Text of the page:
SERGEANT REUBEN STEWART.
As a result of war disabilities, Serjeant Reuben Stewart died in Southland, and was buried with military honours on September 1. Tlie "Southland Times" states: "Sergeant Stewart was a son of the late Sir. and Mrs. James Stewart, Pomona Road. He received his education at the South School, and after leaving school ho was employed by Mr. S. Craig, late proprietor of the Craig Printing Company. On the outbreak of war lie was one of the first to enlist, and was posted to the Main Body, Otajro Mounted Rifles, with the rank of sergeant. He had had considerable service with the old Southland Mounted Volunteers as trumpeter. He served throughout the Gallipoli campaign, and was seriously wounded in France whilst serving with the N.Z.F.A. in 1917. The late Sergeant Stewart was recognised as a very courageous soldier. For conspicuous bravery in the field, besides being several times mentioned in dispatches, ho was awarded the highest French decoration for a non-commissioned officer, the Medaillo Militaire. This was presented to him in Paris by the. President of the French Republic."
MR. JAMES HENRY LAWSON.
A former employee of the Auckland City Council for over a score of years, Mr. James Henry Lawson, died on August 30. He was born in Ponsonby CO years ago, and was a League football enthusiast and was vice-chairman of Richmond Club. His funeral at Waikumeto was largely attended, over 20 cars following the hearse. Amongst the floral emblems forwarded was o"ne from his comrades on the staff of the City Council. Deceased is survived by Mrs. Lawson and the fol-owing children: — Messrs. Fred, William, James, Enieist, Herbert and Henry Lawson, Miss D. Lawson and Mis. E». Wakh.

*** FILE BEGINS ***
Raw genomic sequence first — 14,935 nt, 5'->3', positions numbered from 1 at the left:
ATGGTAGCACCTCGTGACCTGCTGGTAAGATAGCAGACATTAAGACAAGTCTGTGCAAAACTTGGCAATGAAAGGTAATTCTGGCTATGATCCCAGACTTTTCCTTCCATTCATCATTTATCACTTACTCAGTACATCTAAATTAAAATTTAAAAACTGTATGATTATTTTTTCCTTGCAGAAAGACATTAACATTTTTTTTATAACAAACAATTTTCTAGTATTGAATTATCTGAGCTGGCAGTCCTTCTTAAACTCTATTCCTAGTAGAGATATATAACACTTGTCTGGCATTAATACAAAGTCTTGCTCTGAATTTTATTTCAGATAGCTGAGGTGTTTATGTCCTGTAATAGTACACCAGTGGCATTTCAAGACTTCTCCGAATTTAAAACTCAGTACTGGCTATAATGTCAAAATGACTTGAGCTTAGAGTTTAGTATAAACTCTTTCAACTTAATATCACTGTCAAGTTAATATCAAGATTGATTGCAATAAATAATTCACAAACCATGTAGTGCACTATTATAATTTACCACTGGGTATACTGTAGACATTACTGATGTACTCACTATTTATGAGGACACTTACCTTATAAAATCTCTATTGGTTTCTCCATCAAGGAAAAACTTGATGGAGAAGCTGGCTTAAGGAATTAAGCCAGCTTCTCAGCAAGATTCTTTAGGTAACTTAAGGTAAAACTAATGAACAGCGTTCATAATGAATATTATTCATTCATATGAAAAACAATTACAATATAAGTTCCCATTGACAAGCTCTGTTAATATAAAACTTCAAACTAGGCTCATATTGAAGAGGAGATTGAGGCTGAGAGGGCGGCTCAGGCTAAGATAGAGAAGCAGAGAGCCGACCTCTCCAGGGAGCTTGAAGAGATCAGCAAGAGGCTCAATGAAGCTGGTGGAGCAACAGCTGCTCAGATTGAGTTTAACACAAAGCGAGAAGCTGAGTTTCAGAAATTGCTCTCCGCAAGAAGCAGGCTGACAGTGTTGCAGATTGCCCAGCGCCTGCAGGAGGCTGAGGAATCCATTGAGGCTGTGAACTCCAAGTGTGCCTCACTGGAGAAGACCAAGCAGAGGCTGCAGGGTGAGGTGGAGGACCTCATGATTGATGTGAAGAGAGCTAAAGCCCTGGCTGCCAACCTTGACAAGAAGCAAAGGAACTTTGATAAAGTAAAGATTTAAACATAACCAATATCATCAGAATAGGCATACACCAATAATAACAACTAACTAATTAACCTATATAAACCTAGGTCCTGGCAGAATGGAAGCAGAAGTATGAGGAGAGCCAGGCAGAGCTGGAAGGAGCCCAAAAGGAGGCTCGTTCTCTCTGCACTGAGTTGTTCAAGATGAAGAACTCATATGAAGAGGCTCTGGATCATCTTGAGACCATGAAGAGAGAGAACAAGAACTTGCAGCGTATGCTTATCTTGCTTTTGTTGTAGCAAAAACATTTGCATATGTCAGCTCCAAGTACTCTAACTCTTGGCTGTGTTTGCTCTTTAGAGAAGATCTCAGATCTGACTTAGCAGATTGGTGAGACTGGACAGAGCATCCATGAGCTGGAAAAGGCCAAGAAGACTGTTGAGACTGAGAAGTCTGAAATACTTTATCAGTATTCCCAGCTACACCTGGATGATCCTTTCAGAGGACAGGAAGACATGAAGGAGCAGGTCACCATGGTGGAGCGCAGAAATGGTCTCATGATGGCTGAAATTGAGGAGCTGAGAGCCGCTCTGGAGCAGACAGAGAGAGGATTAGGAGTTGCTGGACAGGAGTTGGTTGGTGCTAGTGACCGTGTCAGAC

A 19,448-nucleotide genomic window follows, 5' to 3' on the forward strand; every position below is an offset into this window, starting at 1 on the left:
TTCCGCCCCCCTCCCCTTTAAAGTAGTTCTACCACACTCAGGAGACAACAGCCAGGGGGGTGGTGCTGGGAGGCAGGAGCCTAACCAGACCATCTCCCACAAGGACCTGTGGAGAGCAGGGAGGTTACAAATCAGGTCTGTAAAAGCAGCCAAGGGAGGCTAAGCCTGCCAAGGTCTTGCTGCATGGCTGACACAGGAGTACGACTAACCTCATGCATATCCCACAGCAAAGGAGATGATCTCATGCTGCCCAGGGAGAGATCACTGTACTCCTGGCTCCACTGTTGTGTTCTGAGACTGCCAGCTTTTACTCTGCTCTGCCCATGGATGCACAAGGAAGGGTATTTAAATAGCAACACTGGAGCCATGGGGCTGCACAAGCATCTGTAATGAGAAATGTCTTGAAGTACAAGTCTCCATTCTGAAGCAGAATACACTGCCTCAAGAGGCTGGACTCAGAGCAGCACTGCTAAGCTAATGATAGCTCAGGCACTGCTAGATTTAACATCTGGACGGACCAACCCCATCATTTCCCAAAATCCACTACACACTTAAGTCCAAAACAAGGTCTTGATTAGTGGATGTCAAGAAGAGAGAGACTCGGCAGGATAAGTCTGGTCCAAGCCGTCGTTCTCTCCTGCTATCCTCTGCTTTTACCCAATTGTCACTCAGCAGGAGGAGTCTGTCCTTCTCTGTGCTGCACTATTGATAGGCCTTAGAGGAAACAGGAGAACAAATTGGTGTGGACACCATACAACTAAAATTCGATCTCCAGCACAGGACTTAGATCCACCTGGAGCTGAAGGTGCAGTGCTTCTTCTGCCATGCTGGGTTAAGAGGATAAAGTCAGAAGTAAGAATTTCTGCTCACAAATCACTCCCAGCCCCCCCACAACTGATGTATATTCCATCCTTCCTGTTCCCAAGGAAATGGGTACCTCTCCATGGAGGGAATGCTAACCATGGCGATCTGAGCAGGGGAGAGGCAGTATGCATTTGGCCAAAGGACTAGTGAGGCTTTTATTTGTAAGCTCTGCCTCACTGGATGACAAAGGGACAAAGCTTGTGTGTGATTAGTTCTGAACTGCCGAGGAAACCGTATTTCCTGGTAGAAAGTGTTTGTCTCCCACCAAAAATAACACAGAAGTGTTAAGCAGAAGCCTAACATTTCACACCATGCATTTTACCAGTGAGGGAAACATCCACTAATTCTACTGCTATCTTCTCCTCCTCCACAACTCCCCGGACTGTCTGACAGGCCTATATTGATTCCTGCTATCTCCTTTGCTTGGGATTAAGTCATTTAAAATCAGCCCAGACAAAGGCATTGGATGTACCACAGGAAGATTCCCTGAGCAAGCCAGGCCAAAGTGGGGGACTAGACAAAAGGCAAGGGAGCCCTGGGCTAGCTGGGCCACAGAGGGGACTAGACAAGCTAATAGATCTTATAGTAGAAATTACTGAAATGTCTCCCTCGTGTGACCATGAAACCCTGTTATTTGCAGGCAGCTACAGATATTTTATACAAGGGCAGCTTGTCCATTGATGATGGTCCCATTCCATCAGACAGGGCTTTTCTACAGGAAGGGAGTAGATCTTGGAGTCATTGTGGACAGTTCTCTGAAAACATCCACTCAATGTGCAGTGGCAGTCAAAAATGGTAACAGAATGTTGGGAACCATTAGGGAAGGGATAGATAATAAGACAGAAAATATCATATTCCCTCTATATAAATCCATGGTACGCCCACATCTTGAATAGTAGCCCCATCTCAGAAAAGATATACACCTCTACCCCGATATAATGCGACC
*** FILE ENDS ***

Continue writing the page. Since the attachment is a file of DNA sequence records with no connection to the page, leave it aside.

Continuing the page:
MR. ALBERT NEWCOMB.
A resident of Auckland for about 30 years, Mr. Albert Xewcomb, of Marama Avenue, Epsom, died on September 3, aged 71. Ho was a brother of the late Mr. Xeville Xewcomb and of' Mr. Stanley Xewcoml), of Mount Eden. Born 'at Stamford, Lincolnshire, Mr. Albeit Xewcomb was afterwards an officer of P. and 0. vessels trading to India. Later he wae in business in Tientsin, China, at the time of the Boxer trouble. Coming to Auckland, Mr. Xewcomb started business ae a general merchant. He is survived by his widow and two daughters, Mrs. L. Rudd and Miss P. Xewcomb.
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OBITUARY., Auckland Star, Volume LXIV, Issue 208, 4 September 1933
OBITUARY. Auckland Star, Volume LXIV, Issue 208, 4 September 1933